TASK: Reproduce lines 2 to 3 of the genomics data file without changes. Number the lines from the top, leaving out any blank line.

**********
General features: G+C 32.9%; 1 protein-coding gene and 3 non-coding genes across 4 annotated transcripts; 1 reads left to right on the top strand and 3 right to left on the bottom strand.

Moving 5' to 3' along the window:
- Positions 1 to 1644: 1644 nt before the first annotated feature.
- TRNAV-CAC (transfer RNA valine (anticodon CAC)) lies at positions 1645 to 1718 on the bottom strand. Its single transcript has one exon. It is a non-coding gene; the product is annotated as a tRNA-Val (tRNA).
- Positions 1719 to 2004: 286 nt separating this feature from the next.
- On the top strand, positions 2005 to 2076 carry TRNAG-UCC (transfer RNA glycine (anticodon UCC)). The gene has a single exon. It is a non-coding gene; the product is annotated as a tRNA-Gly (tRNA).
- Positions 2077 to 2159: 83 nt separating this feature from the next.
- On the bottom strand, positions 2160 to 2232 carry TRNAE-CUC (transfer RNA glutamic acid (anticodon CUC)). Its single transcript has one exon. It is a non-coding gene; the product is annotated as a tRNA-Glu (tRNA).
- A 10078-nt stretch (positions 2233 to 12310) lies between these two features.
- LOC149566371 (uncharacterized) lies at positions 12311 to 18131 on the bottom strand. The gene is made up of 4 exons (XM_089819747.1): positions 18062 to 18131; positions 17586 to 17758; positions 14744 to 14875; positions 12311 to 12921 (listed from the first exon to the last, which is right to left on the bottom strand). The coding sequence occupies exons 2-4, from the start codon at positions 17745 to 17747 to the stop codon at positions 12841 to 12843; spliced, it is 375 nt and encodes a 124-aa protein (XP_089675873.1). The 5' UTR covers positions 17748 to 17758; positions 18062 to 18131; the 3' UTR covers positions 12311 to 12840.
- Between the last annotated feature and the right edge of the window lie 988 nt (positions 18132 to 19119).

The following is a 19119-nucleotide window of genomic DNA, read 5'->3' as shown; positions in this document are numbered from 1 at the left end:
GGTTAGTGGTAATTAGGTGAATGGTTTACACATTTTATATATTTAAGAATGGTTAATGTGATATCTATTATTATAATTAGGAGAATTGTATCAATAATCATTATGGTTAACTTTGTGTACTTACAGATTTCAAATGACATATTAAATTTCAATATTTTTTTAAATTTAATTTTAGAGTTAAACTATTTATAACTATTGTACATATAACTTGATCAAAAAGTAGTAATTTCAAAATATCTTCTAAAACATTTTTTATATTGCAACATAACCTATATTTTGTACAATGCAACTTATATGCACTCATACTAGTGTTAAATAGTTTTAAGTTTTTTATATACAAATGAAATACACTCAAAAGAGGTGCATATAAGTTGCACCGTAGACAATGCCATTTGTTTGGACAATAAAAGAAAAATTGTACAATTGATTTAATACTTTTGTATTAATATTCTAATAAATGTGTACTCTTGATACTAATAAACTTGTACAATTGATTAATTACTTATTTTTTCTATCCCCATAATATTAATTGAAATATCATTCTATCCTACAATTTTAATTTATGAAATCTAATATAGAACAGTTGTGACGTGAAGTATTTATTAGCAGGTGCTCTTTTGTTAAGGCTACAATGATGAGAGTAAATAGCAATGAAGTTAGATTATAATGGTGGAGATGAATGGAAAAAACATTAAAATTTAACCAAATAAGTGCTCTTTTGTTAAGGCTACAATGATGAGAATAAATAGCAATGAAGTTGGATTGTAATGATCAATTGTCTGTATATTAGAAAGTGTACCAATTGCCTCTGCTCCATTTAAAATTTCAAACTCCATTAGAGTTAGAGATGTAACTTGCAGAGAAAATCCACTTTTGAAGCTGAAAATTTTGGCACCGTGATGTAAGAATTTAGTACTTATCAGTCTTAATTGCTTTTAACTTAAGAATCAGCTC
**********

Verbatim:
Moving 5' to 3' along the window:
- Positions 1 to 1644: 1644 nt before the first annotated feature.